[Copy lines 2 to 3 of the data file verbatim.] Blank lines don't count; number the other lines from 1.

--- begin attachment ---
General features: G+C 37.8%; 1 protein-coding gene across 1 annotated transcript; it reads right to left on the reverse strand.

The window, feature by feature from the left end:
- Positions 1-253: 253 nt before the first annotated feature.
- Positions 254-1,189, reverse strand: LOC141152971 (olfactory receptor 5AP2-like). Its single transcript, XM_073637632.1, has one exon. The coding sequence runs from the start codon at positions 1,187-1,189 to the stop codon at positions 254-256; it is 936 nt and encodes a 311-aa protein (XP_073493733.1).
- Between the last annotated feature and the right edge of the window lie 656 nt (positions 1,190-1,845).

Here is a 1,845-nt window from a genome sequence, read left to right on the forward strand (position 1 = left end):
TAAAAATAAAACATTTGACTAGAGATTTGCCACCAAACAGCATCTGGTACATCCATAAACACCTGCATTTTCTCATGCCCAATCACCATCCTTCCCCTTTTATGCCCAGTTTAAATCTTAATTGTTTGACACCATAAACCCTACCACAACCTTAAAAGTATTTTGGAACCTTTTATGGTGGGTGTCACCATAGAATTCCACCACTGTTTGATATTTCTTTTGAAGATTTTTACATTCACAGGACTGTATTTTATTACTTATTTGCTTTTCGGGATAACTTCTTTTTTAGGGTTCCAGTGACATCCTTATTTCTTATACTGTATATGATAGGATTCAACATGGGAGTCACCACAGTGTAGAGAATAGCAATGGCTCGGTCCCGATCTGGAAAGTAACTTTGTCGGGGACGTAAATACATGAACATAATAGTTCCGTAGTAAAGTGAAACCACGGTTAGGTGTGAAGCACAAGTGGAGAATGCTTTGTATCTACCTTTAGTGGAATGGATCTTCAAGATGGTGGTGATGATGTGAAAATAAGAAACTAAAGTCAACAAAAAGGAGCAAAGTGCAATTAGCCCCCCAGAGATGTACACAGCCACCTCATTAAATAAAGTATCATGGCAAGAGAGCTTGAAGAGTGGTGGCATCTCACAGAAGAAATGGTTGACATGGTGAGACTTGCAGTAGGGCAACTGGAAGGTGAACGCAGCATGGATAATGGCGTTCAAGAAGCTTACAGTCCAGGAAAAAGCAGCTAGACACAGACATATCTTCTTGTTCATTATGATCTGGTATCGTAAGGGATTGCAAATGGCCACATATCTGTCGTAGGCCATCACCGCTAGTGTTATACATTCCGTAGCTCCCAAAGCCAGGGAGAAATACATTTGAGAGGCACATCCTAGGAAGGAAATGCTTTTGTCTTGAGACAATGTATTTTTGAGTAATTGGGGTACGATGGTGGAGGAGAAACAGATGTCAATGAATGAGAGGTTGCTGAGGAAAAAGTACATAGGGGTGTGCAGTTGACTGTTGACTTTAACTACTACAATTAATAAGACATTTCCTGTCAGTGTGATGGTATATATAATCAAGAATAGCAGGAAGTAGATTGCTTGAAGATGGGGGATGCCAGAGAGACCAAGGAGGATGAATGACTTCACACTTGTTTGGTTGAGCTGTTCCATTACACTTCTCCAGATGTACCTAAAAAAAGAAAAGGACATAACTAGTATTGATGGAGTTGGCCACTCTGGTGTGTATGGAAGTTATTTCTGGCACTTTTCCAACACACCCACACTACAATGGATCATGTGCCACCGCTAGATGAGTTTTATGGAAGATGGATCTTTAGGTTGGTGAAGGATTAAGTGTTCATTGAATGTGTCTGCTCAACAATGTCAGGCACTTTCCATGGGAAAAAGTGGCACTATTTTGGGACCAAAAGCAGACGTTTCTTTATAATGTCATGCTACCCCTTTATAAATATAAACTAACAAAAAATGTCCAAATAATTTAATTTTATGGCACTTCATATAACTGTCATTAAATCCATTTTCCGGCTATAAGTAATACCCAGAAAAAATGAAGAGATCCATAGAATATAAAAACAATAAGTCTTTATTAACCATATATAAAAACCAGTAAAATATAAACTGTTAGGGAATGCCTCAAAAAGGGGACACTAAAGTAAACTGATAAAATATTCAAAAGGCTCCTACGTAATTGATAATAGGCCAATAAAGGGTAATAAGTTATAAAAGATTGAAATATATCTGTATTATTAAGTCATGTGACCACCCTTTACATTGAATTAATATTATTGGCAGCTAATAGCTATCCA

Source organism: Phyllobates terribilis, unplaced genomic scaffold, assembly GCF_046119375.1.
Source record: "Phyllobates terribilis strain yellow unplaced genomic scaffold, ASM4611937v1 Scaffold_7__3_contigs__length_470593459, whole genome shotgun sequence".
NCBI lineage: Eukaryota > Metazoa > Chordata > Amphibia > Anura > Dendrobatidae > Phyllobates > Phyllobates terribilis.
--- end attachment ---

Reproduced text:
The window, feature by feature from the left end:
- Positions 1-253: 253 nt before the first annotated feature.